Breaking Down the Angels' Financials - Athletics Nation
LINKS AFTER THE BREAK...Next year for example, if the Angels signed Cliff Lee to a 7 year $168m deal, they could pay for it almost completely with the expiring contracts of Kazmir and GMJ. I expect that the Angels could take a $10 million hit to their pocket book to remain competitive and acquire a FA, while using the length of the deal to make up for it being short in the first year.With that being said a longer contract is probably better for the Angels financial health and Cliff Lee fits that profile, since his contract will likely be 6 to 7 years. Adrian Beltre would also fit that profile since he will have a 5 year contract. The Angels would be far better with Lee. Instead of upgrading 2 WAR to 4-4.5 WAR by moving from Macier or Callaspo to Beltre for a 2.5 total WAR improvement at 15m a year for 5 years, Cliff Lee would be an instant 7.5 WAR upgrade to the Angels as he would replace the below replacement level production (-.8 WAR) of Scott Kazmir in the starting rotation.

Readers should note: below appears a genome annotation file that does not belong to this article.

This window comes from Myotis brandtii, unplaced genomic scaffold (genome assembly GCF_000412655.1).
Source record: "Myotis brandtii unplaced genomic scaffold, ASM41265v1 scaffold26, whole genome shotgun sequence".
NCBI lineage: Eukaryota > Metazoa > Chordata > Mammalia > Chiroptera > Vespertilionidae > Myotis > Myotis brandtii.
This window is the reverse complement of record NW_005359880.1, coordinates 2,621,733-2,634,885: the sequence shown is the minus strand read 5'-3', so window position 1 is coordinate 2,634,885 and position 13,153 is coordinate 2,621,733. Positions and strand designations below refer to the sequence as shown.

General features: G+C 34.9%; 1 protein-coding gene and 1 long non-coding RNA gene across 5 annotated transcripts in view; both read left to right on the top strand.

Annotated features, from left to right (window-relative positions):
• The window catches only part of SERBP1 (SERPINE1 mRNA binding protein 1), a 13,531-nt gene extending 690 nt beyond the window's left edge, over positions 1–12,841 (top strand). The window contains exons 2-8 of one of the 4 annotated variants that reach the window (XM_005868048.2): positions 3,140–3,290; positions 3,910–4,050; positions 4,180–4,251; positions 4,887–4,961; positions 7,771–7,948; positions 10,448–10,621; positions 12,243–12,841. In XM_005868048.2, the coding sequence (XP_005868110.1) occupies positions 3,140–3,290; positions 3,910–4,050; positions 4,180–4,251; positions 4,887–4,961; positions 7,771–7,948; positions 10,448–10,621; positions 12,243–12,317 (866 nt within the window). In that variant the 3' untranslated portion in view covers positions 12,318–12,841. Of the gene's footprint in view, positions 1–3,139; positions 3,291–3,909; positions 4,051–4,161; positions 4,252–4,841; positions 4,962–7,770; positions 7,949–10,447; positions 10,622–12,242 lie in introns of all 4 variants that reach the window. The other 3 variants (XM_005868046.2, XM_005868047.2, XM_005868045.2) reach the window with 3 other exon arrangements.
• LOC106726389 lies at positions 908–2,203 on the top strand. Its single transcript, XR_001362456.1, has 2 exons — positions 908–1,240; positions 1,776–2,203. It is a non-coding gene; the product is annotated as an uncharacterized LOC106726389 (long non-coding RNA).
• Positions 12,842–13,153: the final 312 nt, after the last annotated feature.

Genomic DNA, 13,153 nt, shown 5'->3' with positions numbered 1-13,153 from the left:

This is a really good analysis of the Angels from AN. I'm surprised someone from another teams' site took the time to provide such a thorough breakdown of of the Angels money/team situation. After reading the post, be sure to check out the comment section. Of the 500+ comments, over half are devoted to analyzing the dynamics of community and have nothing to do with the Angels (or even baseball for that matter). Still good stuff though.
Matsui officially a goner, signs with A's - angels.com